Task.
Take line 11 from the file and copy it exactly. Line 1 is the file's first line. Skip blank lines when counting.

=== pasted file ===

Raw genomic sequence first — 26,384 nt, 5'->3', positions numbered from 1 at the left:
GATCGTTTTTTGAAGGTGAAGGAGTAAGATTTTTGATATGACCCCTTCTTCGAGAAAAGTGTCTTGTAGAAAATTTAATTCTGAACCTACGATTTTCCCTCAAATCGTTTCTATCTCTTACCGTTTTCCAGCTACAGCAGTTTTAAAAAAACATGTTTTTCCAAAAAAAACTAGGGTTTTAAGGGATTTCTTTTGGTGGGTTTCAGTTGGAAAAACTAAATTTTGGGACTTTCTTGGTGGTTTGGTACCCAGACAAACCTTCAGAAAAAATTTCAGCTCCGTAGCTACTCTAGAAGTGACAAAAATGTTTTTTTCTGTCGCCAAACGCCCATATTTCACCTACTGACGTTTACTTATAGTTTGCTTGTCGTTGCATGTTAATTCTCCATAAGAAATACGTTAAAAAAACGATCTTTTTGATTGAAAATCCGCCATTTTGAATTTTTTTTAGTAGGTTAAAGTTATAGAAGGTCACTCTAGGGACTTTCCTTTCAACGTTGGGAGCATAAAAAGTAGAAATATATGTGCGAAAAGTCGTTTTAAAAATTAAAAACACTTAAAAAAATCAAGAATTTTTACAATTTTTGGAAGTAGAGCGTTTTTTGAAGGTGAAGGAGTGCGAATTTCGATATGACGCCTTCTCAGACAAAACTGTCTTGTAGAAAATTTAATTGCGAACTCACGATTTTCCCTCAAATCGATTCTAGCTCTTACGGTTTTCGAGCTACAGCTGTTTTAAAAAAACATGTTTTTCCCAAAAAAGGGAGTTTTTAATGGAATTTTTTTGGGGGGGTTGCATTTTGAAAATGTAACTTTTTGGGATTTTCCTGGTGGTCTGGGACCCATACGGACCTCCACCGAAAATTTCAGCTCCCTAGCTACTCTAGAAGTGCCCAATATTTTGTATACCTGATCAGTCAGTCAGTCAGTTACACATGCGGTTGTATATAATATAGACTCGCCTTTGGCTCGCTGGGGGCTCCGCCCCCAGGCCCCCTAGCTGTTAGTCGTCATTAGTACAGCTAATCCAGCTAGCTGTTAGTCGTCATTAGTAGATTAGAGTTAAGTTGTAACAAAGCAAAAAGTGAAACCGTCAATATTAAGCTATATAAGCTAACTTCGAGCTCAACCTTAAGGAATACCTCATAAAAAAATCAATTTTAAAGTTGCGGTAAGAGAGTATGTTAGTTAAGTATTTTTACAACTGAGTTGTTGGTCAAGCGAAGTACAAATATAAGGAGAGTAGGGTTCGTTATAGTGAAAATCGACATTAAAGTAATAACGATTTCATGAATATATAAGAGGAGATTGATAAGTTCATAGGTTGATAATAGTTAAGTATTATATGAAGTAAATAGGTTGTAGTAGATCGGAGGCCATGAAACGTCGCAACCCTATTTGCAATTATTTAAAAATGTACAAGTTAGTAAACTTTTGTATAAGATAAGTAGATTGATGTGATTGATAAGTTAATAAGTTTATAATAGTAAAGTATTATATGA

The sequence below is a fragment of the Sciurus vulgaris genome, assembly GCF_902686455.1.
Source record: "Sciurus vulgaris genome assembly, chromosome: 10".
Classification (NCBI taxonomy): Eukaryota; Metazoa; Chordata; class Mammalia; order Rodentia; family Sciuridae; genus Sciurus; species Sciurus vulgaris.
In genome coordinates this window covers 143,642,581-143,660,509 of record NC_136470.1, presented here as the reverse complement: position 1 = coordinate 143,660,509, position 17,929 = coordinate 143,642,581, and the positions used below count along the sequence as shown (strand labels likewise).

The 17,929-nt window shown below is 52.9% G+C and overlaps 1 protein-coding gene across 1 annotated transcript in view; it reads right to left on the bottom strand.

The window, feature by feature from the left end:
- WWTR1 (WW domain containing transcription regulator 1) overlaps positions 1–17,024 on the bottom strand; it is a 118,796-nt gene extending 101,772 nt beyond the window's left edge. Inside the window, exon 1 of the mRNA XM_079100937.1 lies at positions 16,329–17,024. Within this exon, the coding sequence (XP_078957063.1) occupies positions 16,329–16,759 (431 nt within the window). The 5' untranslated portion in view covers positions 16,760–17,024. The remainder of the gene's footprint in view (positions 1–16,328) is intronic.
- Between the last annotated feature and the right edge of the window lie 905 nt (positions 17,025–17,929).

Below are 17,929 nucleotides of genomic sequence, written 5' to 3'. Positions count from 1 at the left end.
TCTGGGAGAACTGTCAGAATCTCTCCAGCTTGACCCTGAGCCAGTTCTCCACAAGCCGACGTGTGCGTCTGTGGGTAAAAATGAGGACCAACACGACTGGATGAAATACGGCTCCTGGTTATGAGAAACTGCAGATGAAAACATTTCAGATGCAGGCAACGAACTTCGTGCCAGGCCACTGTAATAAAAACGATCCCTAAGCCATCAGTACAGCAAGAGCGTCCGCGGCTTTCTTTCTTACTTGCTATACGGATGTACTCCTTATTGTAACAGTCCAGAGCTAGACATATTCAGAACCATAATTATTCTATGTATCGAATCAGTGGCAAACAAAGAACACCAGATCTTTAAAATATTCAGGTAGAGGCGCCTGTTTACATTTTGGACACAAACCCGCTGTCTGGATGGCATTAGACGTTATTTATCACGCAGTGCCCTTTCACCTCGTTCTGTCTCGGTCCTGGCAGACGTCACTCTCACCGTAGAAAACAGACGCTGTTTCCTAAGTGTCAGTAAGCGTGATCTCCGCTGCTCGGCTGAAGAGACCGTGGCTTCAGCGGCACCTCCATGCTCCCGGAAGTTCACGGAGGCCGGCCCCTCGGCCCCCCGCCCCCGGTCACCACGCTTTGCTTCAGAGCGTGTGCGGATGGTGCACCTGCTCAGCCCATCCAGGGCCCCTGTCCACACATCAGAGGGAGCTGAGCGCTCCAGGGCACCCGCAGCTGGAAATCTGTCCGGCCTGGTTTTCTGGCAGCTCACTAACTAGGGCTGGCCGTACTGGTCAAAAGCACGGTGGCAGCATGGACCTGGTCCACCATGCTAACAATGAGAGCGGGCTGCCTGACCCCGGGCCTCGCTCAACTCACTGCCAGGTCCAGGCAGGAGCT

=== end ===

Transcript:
Below are 17,929 nucleotides of genomic sequence, written 5' to 3'. Positions count from 1 at the left end.